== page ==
Saida says:

      Yes… I do get what you are saying Ruth.

      Many women feel this way… and… this doesn’t mean that this is where it all ends.

      In fact, this is usually where something incredible begins: This is where you get to grow emotionally and sexually.

      Where you get to really claim your erotic life and take responsibility for how well it is thriving.

      Do you want to be in a relationship with him? Do you want to have sex with your husband?
      Is it time for you to move on? Or is it time for some habitual patterns to be shaken up a bit?

      In general, and I’m not suggesting you are doing this Ruth, most of us still behave like teenagers when it comes to our erotic life.

      We expect that our turn-on and sexual fulfillment will be met by someone external to us and so, we wait… and we wait… and nothing happens and something inside of us dies.

      A relationship is always the result of what two people bring to it.

      What are you bringing to your erotic relationship with your husband? What is he bringing?

      Are you willing to take a stand for your erotic fulfillment and explore your erotic edges… and once you know them, articulating them and gifting them to your partner?

      In truth, every time we make love is both the FIRST and the LAST time. Every time.

      So, notice how you feel when you contemplate leaving your partner and moving on.

      Considering endings is a great way of seeing where we really are at.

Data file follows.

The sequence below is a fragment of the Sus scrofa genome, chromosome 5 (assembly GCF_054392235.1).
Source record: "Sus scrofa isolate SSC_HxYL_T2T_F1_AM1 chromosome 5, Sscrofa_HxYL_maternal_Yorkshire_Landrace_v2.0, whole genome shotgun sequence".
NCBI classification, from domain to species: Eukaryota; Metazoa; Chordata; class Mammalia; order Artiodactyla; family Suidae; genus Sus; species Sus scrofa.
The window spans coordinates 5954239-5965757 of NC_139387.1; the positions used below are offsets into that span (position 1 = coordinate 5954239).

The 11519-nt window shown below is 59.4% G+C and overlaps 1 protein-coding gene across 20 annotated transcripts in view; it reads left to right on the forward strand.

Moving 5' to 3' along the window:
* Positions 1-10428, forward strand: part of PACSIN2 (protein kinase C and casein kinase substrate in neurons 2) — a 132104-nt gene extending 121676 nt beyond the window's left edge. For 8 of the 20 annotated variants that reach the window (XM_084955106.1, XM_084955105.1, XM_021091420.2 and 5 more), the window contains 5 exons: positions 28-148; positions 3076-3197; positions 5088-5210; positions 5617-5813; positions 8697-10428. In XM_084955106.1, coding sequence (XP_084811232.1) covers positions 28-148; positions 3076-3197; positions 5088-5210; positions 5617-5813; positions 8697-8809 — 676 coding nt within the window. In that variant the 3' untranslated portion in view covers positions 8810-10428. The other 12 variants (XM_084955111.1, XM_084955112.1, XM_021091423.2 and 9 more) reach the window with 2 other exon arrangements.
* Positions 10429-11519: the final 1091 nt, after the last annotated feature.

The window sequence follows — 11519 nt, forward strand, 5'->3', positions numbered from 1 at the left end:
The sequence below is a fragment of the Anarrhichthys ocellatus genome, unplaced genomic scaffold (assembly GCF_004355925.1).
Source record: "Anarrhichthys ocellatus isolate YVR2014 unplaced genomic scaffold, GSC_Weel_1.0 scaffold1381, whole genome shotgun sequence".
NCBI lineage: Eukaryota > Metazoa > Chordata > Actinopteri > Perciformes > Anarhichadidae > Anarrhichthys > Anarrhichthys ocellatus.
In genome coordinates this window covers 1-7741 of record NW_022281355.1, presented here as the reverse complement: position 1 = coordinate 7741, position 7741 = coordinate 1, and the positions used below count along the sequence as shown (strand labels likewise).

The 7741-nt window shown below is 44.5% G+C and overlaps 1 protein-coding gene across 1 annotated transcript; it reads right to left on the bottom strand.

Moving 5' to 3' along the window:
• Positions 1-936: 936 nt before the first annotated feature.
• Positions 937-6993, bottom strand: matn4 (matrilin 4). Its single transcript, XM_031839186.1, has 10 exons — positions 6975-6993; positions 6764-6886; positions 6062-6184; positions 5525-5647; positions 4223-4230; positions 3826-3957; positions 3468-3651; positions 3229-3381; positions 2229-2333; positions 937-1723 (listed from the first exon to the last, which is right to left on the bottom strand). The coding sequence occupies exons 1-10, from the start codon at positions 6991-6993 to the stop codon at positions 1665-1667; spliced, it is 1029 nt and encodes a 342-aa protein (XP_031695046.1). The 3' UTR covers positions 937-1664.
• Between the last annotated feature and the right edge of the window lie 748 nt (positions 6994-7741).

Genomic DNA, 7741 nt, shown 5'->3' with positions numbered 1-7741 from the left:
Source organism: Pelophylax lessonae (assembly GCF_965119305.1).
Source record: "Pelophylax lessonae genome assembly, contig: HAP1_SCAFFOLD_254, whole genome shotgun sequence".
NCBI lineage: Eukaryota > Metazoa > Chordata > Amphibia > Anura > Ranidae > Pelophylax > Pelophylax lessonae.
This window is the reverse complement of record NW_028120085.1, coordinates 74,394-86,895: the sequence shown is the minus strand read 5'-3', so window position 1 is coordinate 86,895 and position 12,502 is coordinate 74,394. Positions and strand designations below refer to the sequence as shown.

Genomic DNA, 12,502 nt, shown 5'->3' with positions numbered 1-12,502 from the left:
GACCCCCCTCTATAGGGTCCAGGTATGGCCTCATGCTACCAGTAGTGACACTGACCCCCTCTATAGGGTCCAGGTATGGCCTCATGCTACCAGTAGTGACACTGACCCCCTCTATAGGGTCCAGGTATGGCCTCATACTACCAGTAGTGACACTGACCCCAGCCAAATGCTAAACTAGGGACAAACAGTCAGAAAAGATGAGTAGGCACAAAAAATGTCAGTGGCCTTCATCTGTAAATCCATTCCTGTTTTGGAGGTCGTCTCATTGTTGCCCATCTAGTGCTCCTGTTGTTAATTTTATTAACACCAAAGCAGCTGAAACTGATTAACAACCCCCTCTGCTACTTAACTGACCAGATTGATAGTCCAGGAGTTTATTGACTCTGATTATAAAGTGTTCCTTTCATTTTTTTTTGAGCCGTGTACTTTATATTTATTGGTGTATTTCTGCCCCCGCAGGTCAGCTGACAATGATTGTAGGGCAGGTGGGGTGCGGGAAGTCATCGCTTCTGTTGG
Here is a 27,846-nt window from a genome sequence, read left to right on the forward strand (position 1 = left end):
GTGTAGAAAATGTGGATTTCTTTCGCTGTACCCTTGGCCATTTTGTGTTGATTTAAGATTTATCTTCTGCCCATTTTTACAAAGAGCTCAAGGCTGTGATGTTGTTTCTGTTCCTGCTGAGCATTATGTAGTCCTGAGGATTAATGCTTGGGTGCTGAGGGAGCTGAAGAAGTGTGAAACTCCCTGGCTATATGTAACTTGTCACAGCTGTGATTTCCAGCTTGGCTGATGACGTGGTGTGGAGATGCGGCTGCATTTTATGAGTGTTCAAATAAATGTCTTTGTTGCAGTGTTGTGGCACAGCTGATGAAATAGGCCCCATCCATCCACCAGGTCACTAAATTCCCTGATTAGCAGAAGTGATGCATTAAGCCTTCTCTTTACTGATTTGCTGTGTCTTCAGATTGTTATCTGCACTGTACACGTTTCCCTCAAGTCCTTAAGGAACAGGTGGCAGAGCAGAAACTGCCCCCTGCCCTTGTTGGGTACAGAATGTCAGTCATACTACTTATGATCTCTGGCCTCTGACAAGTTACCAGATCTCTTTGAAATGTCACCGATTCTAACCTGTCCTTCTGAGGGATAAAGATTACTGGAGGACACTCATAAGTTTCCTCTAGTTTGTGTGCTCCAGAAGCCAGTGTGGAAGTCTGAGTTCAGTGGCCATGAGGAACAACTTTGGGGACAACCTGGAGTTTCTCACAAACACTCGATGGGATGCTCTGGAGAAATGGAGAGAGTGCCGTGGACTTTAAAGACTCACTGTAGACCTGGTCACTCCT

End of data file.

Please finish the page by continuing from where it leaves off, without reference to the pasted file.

And then truly claiming this invitation to blossom into the next phase of your erotic evolution.

      • sherrilyn
        sherrilyn says:

        I truly resonate with what Ruth is saying, and with your reply, Saida. I was a much more adventuresome and sensual as a young woman, but now, through much of life’s difficult experiences, all of that interest and excitement in life seems to have gone underground. I struggle to get in touch with it again. Your response brings to light thoughts I have had about my own situation, and I thank you for stating it so clearly. It is insightful, and very helpful. Thank you for championing the succulent and sensual woman.

      • little jo
        little jo says:

        awesome reply. We’ve got to take the responsability to ignite our own sexual self before claiming to share it, in other words…

        • Saida
          Saida says:


          If we truly want to be sovereign and free and able to tap into our full potential, then we must take responsibility for our lives and that includes our erotic self. 🙂

  8. Ruth
    Ruth says:

    Saida, I really appreciate your willingness to address this question.
    However, your response “being willing to be confused along with being open to “the New” recalibrates your nervous system to repattern itself to notice pleasure”

    I have read your article several times through, attempting to allow what your saying to sink in. I don’t want to be a “downer” to you or any of your other readers but I just feel incredibly sad.
    I have read your book.

    • Saida
      Saida says:

      You are NEVER a downer Ruth!

      Your truth is very welcome here. 🙂

      Being sad is natural.

      And… I’m curious about what you make this all mean for yourself.

      How is it translating into you?

  9. Ále
    Ále says:

    What a potent topic. And so important. This has helped me a lot. I am grateful you are sharing your succulent wisdom Saida. Much love. 😉 I have your book and probably need to start reading it…

    • Saida
      Saida says:

      Aloha Ale,

      I’m really happy to hear that. Yes… do start reading it… and then stay in touch so we can keep the dialogue going. You might like to join my private FB group for women only (global community of like-minded and like-hearted women), called Succulent Women.

  10. Freya
    Freya says:

    Awesome question – I didn’t ask it but I do feel it too!!

    Thanks for the answer hope to follow the process you describe on the MO course you’ve designed!! Or in another online seminar… Would be great!!!!

    Thanks for everything you do xxx